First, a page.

# Inequality: Prove that sqrt(x+y)<= sqrt(x) + sqrt(y) for x,y >= 0

## Homework Statement

Prove that √x+y ≤ √x + √y for all x,y ≥ 0

## The Attempt at a Solution

square both sides: x + y ≤ x + 2√x√y + y

subtracting x and y: 0 ≤ 2√x√y

dividing by 2: 0 ≤ √x√y

0 ≤ √x√y is true for all x,y since the square root of a number is always non negative, and two non negatives multiplied together gives you a non negative number.

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I submitted this proof and got 2/10 on it, but I have no clue where I went wrong. Am I missing something obvious?

## The Attempt at a Solution

Related Precalculus Mathematics Homework Help News on Phys.org
Well, you probably should have done the steps the other way around, starting with 0 ≤ √x√y and arriving at √x+y ≤ √x + √y

CAF123
Gold Member
I think you have the chain of causality the wrong way round. Your attempt has assumed the correctness of the statement already. Try proving by contradiction, that is, assume $$\sqrt{x+y} > \sqrt{x} + \sqrt{y}\,\,\,\,\forall\,x,y\,\in ℝ_{≥0}$$ and see if this leads to an absurdity.

Thanks for your responses, I understand my mistake now wait why is it wrong again? I thought if you start with an assumption but go with <=> and reach Tautology then the assumption is true? like prove x+1>x
x+1>x if and only if 1>0 which is true so x+1>x
so why couldnt he say
sqrt(x) + sqrt(y) >= sqrt(x+y) given that x,y >0
if and only if x+y+2sqrt(xy)>x+y
if and only if 2sqrt(xy)>0
<=>sqrt(xy)>0
<=> sqrt(x) > 0 and sqrt(y)>0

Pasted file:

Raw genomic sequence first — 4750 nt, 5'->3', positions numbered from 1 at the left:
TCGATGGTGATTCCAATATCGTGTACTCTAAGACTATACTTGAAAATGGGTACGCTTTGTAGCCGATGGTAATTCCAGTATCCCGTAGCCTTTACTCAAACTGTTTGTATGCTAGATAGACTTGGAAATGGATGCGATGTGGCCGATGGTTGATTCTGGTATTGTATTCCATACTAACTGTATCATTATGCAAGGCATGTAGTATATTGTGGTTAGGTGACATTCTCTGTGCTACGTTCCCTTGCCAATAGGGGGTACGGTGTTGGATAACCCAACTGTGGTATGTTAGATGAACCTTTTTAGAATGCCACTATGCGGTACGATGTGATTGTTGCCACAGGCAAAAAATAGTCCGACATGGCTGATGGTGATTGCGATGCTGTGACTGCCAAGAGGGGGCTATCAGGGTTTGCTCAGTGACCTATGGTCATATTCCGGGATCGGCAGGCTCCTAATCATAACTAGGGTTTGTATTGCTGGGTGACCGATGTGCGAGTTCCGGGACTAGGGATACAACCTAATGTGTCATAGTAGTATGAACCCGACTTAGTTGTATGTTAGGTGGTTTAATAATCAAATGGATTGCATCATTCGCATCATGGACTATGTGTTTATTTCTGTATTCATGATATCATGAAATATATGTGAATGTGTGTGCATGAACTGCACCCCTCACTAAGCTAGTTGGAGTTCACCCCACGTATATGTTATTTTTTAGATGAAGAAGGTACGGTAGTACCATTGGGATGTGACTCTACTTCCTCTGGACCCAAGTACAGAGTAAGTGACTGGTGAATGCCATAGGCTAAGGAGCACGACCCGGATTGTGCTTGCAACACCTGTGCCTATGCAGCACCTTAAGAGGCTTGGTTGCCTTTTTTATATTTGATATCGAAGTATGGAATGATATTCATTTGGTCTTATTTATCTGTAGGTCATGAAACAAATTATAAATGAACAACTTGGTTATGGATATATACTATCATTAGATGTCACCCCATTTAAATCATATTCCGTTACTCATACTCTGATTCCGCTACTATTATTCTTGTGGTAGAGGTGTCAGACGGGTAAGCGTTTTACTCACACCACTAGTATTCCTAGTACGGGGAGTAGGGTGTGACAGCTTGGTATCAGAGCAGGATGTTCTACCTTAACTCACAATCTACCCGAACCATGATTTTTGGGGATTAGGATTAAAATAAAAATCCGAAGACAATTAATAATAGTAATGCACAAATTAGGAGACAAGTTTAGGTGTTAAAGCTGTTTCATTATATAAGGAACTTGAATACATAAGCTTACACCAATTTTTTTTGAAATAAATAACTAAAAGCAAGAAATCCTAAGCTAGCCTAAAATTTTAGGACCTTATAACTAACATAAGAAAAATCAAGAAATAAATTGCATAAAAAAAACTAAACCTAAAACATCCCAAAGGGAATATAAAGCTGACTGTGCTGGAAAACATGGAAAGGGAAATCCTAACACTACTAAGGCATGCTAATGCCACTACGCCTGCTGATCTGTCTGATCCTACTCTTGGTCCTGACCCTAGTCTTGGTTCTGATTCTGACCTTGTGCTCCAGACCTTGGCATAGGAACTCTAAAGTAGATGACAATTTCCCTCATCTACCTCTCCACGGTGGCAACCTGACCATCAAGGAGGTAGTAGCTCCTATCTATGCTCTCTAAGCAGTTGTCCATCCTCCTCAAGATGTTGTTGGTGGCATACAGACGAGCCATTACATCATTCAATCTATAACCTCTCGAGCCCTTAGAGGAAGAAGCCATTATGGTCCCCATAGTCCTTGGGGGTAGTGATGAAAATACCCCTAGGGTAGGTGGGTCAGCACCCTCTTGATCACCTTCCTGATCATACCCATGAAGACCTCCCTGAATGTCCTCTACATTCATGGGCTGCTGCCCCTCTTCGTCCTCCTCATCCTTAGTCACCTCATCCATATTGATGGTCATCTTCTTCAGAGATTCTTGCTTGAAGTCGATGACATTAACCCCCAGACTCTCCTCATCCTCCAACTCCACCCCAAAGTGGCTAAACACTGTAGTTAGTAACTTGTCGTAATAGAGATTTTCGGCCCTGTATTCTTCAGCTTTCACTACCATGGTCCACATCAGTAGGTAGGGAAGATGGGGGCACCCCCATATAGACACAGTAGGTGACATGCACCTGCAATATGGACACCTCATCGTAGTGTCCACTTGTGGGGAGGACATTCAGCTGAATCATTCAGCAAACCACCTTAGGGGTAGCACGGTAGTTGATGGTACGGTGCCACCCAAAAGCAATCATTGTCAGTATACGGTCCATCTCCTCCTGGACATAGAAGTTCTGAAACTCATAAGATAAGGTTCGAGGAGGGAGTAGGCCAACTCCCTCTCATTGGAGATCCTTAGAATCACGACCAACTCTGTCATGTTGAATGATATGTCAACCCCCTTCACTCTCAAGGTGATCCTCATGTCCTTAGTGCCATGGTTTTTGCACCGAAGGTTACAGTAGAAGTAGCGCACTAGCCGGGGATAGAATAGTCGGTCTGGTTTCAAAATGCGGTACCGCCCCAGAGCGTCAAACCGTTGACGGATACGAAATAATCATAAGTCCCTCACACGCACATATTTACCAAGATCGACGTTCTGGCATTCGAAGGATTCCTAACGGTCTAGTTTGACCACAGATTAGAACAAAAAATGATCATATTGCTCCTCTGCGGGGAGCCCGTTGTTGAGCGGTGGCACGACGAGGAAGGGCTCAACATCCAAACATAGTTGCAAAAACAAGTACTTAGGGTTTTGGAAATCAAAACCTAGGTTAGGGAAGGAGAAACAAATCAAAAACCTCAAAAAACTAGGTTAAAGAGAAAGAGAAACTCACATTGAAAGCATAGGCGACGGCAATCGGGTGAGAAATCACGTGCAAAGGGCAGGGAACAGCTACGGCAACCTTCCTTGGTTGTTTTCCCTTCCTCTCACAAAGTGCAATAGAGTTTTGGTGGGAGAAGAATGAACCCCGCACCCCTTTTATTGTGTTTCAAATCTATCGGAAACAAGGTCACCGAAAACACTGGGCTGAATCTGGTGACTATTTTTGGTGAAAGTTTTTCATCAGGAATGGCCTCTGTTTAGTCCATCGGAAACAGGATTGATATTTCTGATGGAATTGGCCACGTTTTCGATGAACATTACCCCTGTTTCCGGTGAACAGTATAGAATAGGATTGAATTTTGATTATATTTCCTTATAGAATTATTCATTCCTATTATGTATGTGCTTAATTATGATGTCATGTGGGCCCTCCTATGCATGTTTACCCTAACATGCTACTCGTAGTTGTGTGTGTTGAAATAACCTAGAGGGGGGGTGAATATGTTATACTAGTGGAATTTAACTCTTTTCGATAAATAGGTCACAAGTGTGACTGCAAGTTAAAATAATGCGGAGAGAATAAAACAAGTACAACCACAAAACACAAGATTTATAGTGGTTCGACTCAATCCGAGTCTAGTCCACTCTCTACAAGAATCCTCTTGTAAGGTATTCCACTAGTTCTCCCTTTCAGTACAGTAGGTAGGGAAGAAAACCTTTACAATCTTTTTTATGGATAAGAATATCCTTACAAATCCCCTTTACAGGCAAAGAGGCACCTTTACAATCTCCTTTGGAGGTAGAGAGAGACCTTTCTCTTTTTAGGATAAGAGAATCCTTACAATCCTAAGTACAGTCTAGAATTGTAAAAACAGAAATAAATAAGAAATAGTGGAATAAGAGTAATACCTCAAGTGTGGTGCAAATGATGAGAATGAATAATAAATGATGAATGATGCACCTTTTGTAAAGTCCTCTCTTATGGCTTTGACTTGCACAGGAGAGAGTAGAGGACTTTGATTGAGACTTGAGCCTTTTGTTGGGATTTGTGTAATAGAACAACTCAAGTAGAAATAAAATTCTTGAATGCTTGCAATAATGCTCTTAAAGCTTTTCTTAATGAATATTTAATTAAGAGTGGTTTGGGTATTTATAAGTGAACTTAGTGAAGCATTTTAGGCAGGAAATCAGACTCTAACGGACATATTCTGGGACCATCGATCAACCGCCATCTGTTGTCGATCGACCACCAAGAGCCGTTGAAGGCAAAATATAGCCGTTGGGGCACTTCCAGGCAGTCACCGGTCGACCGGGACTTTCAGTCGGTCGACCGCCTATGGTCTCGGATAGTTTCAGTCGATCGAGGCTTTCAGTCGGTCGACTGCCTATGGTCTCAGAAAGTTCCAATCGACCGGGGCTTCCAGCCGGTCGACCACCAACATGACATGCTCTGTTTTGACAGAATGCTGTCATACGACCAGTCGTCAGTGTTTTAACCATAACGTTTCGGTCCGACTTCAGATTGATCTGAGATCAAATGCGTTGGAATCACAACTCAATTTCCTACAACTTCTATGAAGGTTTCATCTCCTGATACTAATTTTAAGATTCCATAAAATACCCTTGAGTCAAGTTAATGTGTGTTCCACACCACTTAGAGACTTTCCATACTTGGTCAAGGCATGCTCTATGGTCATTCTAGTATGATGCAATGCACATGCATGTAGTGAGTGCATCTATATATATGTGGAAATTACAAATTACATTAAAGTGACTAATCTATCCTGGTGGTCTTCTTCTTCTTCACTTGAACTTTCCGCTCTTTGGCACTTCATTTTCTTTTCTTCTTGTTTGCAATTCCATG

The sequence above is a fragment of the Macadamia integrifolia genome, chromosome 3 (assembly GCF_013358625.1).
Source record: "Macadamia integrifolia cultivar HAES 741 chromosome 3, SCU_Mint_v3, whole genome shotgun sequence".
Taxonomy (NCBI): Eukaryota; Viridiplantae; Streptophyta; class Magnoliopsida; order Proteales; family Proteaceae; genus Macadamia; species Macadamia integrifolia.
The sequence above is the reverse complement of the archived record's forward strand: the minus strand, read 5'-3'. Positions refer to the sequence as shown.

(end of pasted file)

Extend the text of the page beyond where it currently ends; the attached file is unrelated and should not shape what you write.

<=>x,y >0
which is true due to given constraint?
would this constitute a proof ?
wait why is it wrong again? I thought if you start with an assumption but go with <=> and reach Tautology then the assumption is true? like prove x+1>x
x+1>x if and only if 1>0 which is true so x+1>x
so why couldnt he say
sqrt(x) + sqrt(y) >= sqrt(x+y) given that x,y >0
if and only if x+y+2sqrt(xy)>x+y
if and only if 2sqrt(xy)>0
<=>sqrt(xy)>0
<=> sqrt(x) > 0 and sqrt(y)>0
<=>x,y >0
which is true due to given constraint?

(i can give a solution since the solver already did it right?)
y= x+c such that x+c>=0 infinity>c>=-x
then we look at sqrt(x) + sqrt(x+c) >= sqrt(2x+c)
when x =0 or x=-c
sqrt(x) + sqrt(x+c) = sqrt(2x+c)
when x=!0 and x!=-c
f(x)= sqrt(x) + sqrt(x+c)-sqrt(2x+c)
f(0)=0
f'(x)= 1/2sqrt(x) + 1/2sqrt(x+c) -1/4sqrt(2x+c)
f'(x) >0
if
1+ sqrt(x)/sqrt(x+c) -sqrt(x)/2sqrt(2x+c)>0
1+ sqrt(x)/sqrt(x+c) -sqrt(x)/2sqrt(2x+c)> sqrt(x)/sqrt(x+c) -sqrt(x)/2sqrt(2x+c)
if sqrt(x)/sqrt(x+c) -sqrt(x)/2sqrt(2x+c)>0 then sqrt(x)/sqrt(x+c) -sqrt(x)/2sqrt(2x+c)+1>0
sqrt(x)/sqrt(x+c) -sqrt(x)/2sqrt(2x+c)>0 => 1/x+c >1/4(2x+c) => 1/y >1/4(x+y) ,since x>0 ,1/y>1/(x+y)>1/4(x+y)
=>sqrt(x)/sqrt(x+c) -sqrt(x)/2sqrt(2x+c)>0, 1+sqrt(x)/sqrt(x+c) -sqrt(x)/2sqrt(2x+c) >sqrt(x)/sqrt(x+c) -sqrt(x)/2sqrt(2x+c)>0
=>f'(x)>0
f(0)>0 , f'(x)>0 for all x >0 so f(x)>0 for all x >0
sqrt(x) + sqrt(x+c)-sqrt(2x+c)>0
sqrt(x) + sqrt(x+c)>sqrt(2x+c)
sqrt(x) +sqrt(y)>sqrt(x+y)

I mean for me intuitively it makes sense and that was all that was needed in my calculus course ;o

Last edited:
CAF123
Gold Member
wait why is it wrong again? I thought if you start with an assumption but go with <=> and reach Tautology then the assumption is true? like prove x+1>x
x+1>x if and only if 1>0 which is true so x+1>x
so why couldnt he say
sqrt(x) + sqrt(y) >= sqrt(x+y) given that x,y >0
if and only if x+y+2sqrt(xy)>x+y
if and only if 2sqrt(xy)>0
<=>sqrt(xy)>0
<=> sqrt(x) > 0 and sqrt(y)>0
<=>x,y >0
which is true due to given constraint?
would this constitute a proof ?
Yes, I believe so. The $<=>$ symbol is key.